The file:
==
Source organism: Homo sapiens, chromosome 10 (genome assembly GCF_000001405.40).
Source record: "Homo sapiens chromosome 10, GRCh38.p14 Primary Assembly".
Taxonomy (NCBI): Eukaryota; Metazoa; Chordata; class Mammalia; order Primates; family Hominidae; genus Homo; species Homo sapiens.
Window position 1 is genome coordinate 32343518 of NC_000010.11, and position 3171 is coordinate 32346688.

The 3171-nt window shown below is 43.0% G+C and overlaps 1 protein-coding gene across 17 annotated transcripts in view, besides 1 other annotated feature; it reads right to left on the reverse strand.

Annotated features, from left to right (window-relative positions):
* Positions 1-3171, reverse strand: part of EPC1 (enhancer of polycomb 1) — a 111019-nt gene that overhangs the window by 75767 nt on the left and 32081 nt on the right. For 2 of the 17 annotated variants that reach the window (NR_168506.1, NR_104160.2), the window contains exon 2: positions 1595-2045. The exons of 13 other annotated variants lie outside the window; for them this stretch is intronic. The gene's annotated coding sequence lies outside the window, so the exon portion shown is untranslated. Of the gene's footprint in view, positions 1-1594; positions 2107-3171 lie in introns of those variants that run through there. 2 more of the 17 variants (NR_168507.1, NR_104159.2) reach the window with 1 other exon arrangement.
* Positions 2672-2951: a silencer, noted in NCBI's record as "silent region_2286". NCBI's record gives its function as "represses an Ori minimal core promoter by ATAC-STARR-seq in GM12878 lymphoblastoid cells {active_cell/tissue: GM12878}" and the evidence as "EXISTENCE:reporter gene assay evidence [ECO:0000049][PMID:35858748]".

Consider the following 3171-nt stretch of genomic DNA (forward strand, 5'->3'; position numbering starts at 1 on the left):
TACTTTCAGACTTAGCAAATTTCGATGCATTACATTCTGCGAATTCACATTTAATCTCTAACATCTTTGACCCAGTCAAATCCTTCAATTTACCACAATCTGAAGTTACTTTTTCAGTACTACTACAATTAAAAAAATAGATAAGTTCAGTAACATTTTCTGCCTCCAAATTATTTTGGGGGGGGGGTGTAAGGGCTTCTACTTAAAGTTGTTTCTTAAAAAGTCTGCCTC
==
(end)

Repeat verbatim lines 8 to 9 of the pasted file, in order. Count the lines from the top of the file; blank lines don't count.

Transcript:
* Positions 2672-2951: a silencer, noted in NCBI's record as "silent region_2286". NCBI's record gives its function as "represses an Ori minimal core promoter by ATAC-STARR-seq in GM12878 lymphoblastoid cells {active_cell/tissue: GM12878}" and the evidence as "EXISTENCE:reporter gene assay evidence [ECO:0000049][PMID:35858748]".

Consider the following 3171-nt stretch of genomic DNA (forward strand, 5'->3'; position numbering starts at 1 on the left):